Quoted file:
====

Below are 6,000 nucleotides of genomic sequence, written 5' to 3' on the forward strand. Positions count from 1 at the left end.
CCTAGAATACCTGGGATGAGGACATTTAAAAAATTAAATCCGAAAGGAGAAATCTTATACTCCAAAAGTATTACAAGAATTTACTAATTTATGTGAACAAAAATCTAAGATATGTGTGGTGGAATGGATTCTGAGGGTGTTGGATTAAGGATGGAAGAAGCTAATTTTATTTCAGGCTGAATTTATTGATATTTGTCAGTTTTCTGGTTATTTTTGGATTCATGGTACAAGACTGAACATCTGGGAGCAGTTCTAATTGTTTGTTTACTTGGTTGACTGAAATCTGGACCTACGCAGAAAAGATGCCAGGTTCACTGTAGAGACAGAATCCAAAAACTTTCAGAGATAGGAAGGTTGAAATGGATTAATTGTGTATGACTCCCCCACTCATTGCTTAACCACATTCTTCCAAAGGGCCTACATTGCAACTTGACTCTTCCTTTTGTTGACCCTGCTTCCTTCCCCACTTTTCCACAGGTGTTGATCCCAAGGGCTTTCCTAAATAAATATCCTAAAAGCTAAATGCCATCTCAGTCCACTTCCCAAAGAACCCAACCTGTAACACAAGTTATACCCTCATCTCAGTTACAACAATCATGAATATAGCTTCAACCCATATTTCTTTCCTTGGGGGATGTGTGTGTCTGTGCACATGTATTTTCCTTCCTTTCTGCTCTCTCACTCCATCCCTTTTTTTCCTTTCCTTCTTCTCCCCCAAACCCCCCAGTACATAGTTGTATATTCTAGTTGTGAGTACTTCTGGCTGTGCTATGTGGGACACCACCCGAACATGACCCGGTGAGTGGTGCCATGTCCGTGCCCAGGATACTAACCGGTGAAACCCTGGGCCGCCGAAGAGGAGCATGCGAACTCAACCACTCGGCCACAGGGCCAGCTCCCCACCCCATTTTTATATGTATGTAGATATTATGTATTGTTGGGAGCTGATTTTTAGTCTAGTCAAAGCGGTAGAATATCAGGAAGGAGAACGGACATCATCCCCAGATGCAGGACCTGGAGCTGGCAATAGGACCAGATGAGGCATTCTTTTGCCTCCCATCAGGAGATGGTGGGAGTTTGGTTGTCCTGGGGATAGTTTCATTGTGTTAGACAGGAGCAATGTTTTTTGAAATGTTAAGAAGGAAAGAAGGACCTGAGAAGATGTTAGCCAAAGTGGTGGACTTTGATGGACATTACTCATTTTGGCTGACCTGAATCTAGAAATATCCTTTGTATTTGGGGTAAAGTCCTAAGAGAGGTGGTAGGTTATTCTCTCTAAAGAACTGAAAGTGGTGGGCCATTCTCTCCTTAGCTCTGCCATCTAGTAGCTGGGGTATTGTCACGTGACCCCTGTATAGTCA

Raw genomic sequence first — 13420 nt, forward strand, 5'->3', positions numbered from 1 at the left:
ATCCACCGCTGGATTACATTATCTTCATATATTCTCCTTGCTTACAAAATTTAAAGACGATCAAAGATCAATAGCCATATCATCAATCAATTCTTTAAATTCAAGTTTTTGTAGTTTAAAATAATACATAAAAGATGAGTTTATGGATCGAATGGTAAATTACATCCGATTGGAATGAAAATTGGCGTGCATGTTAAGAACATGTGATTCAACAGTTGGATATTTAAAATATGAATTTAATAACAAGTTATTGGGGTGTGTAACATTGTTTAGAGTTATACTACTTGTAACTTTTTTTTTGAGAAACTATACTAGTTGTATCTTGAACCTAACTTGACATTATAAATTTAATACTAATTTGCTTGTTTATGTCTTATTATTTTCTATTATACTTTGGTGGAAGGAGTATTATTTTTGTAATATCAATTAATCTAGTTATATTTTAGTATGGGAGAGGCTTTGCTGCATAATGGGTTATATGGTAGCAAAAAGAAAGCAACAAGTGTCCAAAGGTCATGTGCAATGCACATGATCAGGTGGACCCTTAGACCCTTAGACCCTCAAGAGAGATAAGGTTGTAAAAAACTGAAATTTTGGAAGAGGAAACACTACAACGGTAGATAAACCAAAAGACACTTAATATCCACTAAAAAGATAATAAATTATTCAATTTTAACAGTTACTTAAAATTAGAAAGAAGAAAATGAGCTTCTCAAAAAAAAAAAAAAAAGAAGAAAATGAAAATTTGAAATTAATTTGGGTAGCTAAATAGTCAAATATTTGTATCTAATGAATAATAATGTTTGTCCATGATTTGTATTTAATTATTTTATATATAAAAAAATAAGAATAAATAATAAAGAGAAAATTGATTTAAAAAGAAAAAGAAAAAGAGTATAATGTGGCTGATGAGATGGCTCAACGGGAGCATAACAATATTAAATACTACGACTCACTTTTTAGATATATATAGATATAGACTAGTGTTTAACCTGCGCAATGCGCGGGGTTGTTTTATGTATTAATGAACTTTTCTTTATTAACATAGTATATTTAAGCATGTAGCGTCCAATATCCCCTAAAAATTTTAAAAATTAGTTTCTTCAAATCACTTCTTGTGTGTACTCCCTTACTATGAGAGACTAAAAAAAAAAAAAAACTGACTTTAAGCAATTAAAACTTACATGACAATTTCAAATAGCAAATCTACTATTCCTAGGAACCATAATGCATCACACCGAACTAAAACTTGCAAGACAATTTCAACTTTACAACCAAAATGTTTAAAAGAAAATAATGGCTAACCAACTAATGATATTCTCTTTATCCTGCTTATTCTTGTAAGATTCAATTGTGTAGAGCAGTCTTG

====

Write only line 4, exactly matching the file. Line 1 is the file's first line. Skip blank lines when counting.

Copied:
ATCCACCGCTGGATTACATTATCTTCATATATTCTCCTTGCTTACAAAATTTAAAGACGATCAAAGATCAATAGCCATATCATCAATCAATTCTTTAAATTCAAGTTTTTGTAGTTTAAAATAATACATAAAAGATGAGTTTATGGATCGAATGGTAAATTACATCCGATTGGAATGAAAATTGGCGTGCATGTTAAGAACATGTGATTCAACAGTTGGATATTTAAAATATGAATTTAATAACAAGTTATTGGGGTGTGTAACATTGTTTAGAGTTATACTACTTGTAACTTTTTTTTTGAGAAACTATACTAGTTGTATCTTGAACCTAACTTGACATTATAAATTTAATACTAATTTGCTTGTTTATGTCTTATTATTTTCTATTATACTTTGGTGGAAGGAGTATTATTTTTGTAATATCAATTAATCTAGTTATATTTTAGTATGGGAGAGGCTTTGCTGCATAATGGGTTATATGGTAGCAAAAAGAAAGCAACAAGTGTCCAAAGGTCATGTGCAATGCACATGATCAGGTGGACCCTTAGACCCTTAGACCCTCAAGAGAGATAAGGTTGTAAAAAACTGAAATTTTGGAAGAGGAAACACTACAACGGTAGATAAACCAAAAGACACTTAATATCCACTAAAAAGATAATAAATTATTCAATTTTAACAGTTACTTAAAATTAGAAAGAAGAAAATGAGCTTCTCAAAAAAAAAAAAAAAAGAAGAAAATGAAAATTTGAAATTAATTTGGGTAGCTAAATAGTCAAATATTTGTATCTAATGAATAATAATGTTTGTCCATGATTTGTATTTAATTATTTTATATATAAAAAAATAAGAATAAATAATAAAGAGAAAATTGATTTAAAAAGAAAAAGAAAAAGAGTATAATGTGGCTGATGAGATGGCTCAACGGGAGCATAACAATATTAAATACTACGACTCACTTTTTAGATATATATAGATATAGACTAGTGTTTAACCTGCGCAATGCGCGGGGTTGTTTTATGTATTAATGAACTTTTCTTTATTAACATAGTATATTTAAGCATGTAGCGTCCAATATCCCCTAAAAATTTTAAAAATTAGTTTCTTCAAATCACTTCTTGTGTGTACTCCCTTACTATGAGAGACTAAAAAAAAAAAAAAACTGACTTTAAGCAATTAAAACTTACATGACAATTTCAAATAGCAAATCTACTATTCCTAGGAACCATAATGCATCACACCGAACTAAAACTTGCAAGACAATTTCAACTTTACAACCAAAATGTTTAAAAGAAAATAATGGCTAACCAACTAATGATATTCTCTTTATCCTGCTTATTCTTGTAAGATTCAATTGTGTAGAGCAGTCTTG